Do you ever wonder how our humble modern toilet and plumbing systems evolved? We use our bathrooms every day, but most of us take the luxury of running water for granted. You might be surprised to discover that plumbing actually has a very long and fascinating history. In this article, we’ll explore the weird and wonderful history of plumbing from the time of early humans through to the modern era.
History of Plumbing Timeline
History of Plumbing in the Neolithic Era – 10,000-2100 BCE
Since the dawn of civilisation, humans have needed and faced the logistical challenges of water supply and sanitation. Without a reliable source of clean water for drinking, humans find themselves vulnerable to dehydration, disease and death. The history of plumbing and modern sanitation started 10,000 years ago, when humans started to dig permanent water wells to gather and protect clean water. People would carry water from these wells in water vessels to share with the community.
It wasn’t until much later (3,000 BCE in fact) that humans built the first primitive toilet. The earliest lavatory, discovered at the Neolithic stone hut settlement of Skara Brae in the Orkney Islands, consisted of a small room, equipped with a stone drain used to carry waste away from the home to the nearby ocean. These drains were lined with tree bark to make them extra watertight.
History of Plumbing in the Indus Valley – 2700 BCE
The Indus Valley civilisation was one of the earliest civilisations to show evidence of public sanitation and plumbing as we understand it today. In fact, this innovative early civilisation managed to construct an intricate system of underground drainage in a number of its cities. Their private and public baths featured many early innovations we consider to be modern, including drains, terra-cotta pipes encased in precisely laid brickwork, and even taps to control water flow.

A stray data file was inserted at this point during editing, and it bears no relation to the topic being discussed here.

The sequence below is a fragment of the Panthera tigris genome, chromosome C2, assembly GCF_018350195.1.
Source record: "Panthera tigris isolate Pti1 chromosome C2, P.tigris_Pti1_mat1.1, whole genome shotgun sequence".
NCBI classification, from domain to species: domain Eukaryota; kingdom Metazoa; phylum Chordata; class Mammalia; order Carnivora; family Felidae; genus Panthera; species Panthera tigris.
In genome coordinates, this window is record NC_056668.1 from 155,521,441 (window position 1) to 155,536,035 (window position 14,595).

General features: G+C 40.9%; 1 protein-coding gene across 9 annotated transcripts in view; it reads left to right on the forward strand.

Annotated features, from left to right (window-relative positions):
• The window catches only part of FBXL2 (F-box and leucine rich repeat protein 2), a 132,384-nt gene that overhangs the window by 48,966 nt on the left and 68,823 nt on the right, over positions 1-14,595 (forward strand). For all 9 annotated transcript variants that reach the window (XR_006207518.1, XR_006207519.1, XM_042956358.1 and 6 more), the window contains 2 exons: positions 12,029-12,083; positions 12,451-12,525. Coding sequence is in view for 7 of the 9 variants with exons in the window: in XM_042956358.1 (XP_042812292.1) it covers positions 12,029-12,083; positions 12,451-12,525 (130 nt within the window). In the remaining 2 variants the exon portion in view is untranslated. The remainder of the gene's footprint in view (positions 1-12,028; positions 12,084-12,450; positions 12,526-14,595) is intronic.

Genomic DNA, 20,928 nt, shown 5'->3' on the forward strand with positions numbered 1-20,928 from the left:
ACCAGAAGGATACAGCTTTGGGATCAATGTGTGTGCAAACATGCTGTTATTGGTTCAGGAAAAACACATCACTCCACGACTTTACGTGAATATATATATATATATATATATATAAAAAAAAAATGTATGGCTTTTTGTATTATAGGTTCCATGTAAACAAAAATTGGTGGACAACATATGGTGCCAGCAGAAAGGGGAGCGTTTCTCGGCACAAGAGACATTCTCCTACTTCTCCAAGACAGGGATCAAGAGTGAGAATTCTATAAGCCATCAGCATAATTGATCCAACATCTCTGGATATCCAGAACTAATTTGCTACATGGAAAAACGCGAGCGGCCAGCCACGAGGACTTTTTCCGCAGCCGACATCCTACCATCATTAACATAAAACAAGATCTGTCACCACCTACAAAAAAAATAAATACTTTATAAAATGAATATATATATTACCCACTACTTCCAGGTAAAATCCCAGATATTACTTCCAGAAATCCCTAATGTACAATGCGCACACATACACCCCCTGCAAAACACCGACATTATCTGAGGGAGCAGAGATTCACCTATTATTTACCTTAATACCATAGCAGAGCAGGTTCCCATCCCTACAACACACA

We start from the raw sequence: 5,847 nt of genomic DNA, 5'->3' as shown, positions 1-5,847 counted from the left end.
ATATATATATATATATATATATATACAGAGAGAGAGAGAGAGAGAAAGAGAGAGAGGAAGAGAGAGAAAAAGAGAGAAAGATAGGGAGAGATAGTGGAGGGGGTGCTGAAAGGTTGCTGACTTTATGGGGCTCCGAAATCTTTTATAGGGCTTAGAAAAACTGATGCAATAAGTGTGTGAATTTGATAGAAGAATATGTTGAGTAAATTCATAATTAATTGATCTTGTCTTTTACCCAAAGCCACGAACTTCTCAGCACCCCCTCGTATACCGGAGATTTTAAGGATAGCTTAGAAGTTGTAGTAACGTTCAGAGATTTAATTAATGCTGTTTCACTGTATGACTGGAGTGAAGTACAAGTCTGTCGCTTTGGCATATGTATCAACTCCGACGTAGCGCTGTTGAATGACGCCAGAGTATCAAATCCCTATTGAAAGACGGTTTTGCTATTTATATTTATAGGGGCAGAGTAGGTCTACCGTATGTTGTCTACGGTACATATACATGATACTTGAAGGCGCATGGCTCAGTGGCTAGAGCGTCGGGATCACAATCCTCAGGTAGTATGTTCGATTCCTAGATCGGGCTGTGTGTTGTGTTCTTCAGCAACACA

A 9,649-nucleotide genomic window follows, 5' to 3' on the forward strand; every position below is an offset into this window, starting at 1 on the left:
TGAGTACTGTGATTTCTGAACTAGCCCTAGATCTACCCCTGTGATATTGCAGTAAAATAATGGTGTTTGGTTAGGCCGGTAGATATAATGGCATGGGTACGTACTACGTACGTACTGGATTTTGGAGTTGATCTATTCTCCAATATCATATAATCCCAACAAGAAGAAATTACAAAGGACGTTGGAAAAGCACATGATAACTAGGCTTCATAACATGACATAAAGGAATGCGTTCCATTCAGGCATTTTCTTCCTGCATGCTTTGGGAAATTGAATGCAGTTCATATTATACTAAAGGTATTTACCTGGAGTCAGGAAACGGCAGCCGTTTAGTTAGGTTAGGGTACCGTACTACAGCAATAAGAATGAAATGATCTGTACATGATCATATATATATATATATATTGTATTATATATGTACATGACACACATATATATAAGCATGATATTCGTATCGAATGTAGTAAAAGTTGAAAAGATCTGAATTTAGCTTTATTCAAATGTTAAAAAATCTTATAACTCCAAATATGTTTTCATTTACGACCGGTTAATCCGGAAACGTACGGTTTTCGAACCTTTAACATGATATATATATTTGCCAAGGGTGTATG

History of Plumbing in China – 2000 BCE-851 CE
The ancient Chinese discovered deep drilled groundwater and used hollow bamboo reeds to carry fresh water. From at least the Han Dynasty onward, they used pig toilets – toilets which connected a latrine to a pigsty, where the pigs would eat the excrement. Much later, in 851 AD during the Tang Dynasty, the Chinese invented toilet paper. This toilet paper was made of large sheets of soft fabric, which only the Emperors and their family could use.
History of Plumbing in Ancient Minoan, Greek and Roman Civilisations – 1800-1500 BCE
On the island of Crete, Minoan Kings enjoyed bathrooms with hot and cold running water, ceramic bathtubs and the world’s first flushing toilet. The Minoan capital, Knossos, had an intricate sewer and plumbing system for bringing in clean water and taking out waste, made out of terracotta, with canals for overflow during heavy rain.
The ancient Greeks of Athens and Asia Minor were the next to develop indoor plumbing with pressurised water (including the invention of pressurised water for firefighting in Alexandria, Ptolemaic Egypt in the 4th century BCE).
The ancient Romans constructed an elaborate system of aqueducts and lead and clay pipes between 800 and 735 BC, to deliver water to homes, public wells, fountains, bathhouses and amphitheatres.